I should stop here before trying to further untangle the various plot and character threads because, despite a strong opening, the movie overreaches and Justin’s coming of age gets lost in a confusion of sub-plots and minor characters, all seemingly to make room for the film’s expansive, all-star voice cast. There are a few key figures who aid in Justin’s self-discovery. He meets Blucher (James Cosmo), a monk and former knight who was also Sir Roland’s best friend. A colorful and scrappy old guy, Blucher puts Justin through the ringer and dispenses sage advice. Talia (Saoirse Ronan), a fiery barmaid, eventually turns sidekick while Lara (Tamsin Egerton), a selfish rich girl, is the lady to whom Justin dedicates his quest. Looming in the background is Heraclio (Mark Strong), a fallen knight who wants to reclaim his place in Gabylonia.

This film is hardly this straightforward though. A full slate of sideshow distractions leaves you wondering about the movie’s focus, which seems to be concentrated more on star power than on story. Antonio Banderas voices Sir Clorex, a vain handyman who passes himself off as a knight, David Walliams portrays a soothsayer/wizard/nut who hangs out at Talia’s bar and dispenses fortunes and gobbledygook in equal measure, Rupert Everett plays a fashionable jester and/or knight in Heraclio’s service, and Charles Dance is the head monk whose purpose I don’t remember.

The characters certainly add some laughs, and kids might enjoy their distinctiveness, but none are particularly important to the story. Justin’s journey is not just about following his heart but also about his relationship with his father, who in turn remains very affected by the actions of his father. There is potential for some Pixar-level pulling of the heartstrings, but the film never capitalizes on these moments, making Justin and the Knights of Valour a not altogether successful quest.

“Heroes” by Rebecca Ferguson:

Released: 2013
Prod: Antonio Banderas, Marcelino Almansa, Kerry Fulton, Ralph Kamp
Dir: Manuel Sicilia
Writer: Matthew Jacobs, Manuel Sicilia
Cast: Freddie Highmore, James Cosmo, Mark Strong, Alfred Molina, Julie Walters, Saoirse Ronan, Tamsin Egerton, Antonio Banderas, David Walliams, Barry Humphries, Charles Dance, Rupert Everett, Olivia Williams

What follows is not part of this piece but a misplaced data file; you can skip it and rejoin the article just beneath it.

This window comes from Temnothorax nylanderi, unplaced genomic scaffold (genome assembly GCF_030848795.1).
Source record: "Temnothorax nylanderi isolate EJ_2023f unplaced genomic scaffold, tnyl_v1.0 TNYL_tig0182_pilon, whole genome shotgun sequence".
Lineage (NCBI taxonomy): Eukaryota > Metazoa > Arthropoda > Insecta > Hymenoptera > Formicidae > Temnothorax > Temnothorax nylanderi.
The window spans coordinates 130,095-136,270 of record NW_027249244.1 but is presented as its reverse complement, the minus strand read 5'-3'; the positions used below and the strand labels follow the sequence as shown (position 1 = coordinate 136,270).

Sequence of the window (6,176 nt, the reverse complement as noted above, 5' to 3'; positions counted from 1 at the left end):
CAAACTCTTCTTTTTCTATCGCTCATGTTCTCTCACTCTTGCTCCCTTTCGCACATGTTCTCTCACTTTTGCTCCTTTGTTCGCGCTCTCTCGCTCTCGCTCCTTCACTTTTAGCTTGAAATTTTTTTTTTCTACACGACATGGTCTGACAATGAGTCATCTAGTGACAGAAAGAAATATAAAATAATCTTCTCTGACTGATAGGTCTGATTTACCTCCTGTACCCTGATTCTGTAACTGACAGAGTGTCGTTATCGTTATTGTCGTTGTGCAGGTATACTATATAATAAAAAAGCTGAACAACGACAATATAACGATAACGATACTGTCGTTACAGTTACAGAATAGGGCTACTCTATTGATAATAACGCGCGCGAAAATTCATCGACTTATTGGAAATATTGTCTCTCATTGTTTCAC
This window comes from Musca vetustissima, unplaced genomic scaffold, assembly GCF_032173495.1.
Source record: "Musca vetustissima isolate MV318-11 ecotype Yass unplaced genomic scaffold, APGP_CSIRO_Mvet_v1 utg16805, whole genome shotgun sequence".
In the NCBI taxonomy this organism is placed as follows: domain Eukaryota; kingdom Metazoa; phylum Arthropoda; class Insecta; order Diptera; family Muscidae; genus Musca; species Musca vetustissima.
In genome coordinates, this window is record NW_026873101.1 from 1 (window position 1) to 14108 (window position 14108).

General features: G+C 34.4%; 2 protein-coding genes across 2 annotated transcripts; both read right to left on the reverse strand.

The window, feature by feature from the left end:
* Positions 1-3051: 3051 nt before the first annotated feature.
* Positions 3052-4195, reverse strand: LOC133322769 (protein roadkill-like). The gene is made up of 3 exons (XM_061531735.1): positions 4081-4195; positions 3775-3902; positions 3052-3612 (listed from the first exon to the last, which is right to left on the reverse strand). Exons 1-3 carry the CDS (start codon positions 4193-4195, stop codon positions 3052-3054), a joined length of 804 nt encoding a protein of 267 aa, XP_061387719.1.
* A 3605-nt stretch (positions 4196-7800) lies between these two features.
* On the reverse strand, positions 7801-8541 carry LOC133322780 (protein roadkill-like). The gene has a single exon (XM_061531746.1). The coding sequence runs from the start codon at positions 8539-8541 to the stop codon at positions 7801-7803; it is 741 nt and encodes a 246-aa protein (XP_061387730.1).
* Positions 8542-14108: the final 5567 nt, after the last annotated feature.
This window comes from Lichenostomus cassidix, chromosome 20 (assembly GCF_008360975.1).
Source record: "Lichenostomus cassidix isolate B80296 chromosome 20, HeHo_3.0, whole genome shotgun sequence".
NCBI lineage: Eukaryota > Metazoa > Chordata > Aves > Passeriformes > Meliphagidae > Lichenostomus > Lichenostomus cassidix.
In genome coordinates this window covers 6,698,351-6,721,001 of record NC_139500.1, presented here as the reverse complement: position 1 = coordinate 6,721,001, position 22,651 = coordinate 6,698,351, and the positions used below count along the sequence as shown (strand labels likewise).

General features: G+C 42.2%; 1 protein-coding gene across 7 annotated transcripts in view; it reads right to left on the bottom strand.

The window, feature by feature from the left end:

Time: 90 min
Lang: English
Country: Spain
Reviewed: 2015

St Trinian’s

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If it takes three attempts to plough through a movie, it’s probably not worth recommending. So it’s a rare thing that St Trinian’s manages to scoot by, though it does so more on account of depressingly low expectations. It at least follows a logical, if far-fetched, plot and satisfies its target audience of teenage girls, which is better achievement than many films with loftier expectations. Surely that merits a passing grade.

Not that any of the ladies of St. Trinian’s has ever seen one of those. Declared the worst school in Britain by Education Minister Geoffrey Thwaites (Colin Firth), it’s slated to be shut down, but only after he’s humiliated and made an example out of it on national television. And that’s not the only thing that’s keeping Headmistress Camilla Fritton (Rupert Everett) up at night. Its finances are a mess, and the school owes half a million pounds.

The young women are not about to take any of this lying down, or standing up or slumped in their chairs. That’s because St Trinian’s isn’t just any school but a hotbed of anarchy. There is learning to be sure but none of it academic. Instead, the students are skilled in the arts of booby trapping, bootlegging, and vodka brewing, among others. This comes as a shock to new girl Annabelle Fritton (Talulah Riley), the headmistress’s niece. Her cleancut ways put her at odds with everyone, and they make their dislike known with a hazing on her first night.

The responsible teacher in me is appalled by the cruelty and intellectual disinterest of both students and teachers there. I’m also uncomfortable with the ease at which the older form girls parade their vampy sexuality around the first years. It’s like watching a perverse anime come to life, or a comic book – the movie is based on drawings and stories published in the 1950s. But I suspect much of the appeal is the fact that St Trinian’s is an outsider’s haven. The girls segregate into familiar cliques, but faced with the prospect of going to “normal” schools, they quickly scheme together.

The plan is to enter and then cheat their way through the TV quiz show, School Challenge, in order to land a spot in the finals filmed at the National Art Gallery. That way, they can steal a valuable painting, flog off a forgery to a wealthy and clueless buyer, and then return the real one for reward money. It’s an outlandish idea, criminal and devoid of any moral good, but it’s also a classic heist that’s tightly plotted and makes sense in the scheme of things. A certain portion of the audience will think the whole affair highly clever, and these same people will thrill at the way the ladies outwit and rebel against the system. But the movie is really no more than a teenage caper, albeit one with high(er) production values and a dizzying carousel of slumming thespians. It offers relentless and daring secondary school hijinks but never any real subversion.

“St Trinian’s Theme” by Girls Aloud:

Released: 2007
Prod: Oliver Parker, Barnaby Thompson
Dir: Oliver Parker, Barnaby Thompson
Writer: Piers Ashworth, Nick Moorcroft
Cast: Rupert Everett, Gemma Arterton, Colin Firth, Talulah Riley, Russell Brand, Lena Headey, Tasmin Egerton, Antonia Bernath, Amara Karan, Paloma Faith, Juno Temple, Kathryn Drysdale, Lily Cole, Holly Mackie, Cloe Mackie, Jodie Whittaker, Fenella Woolgar, Toby Jones, Celia Imrie, Stephen Fry, Anna Chancellor, Lucy Punch, Mischa Barton
Time: 97 min
Lang: English
Country: United Kingdom
Reviewed: 2015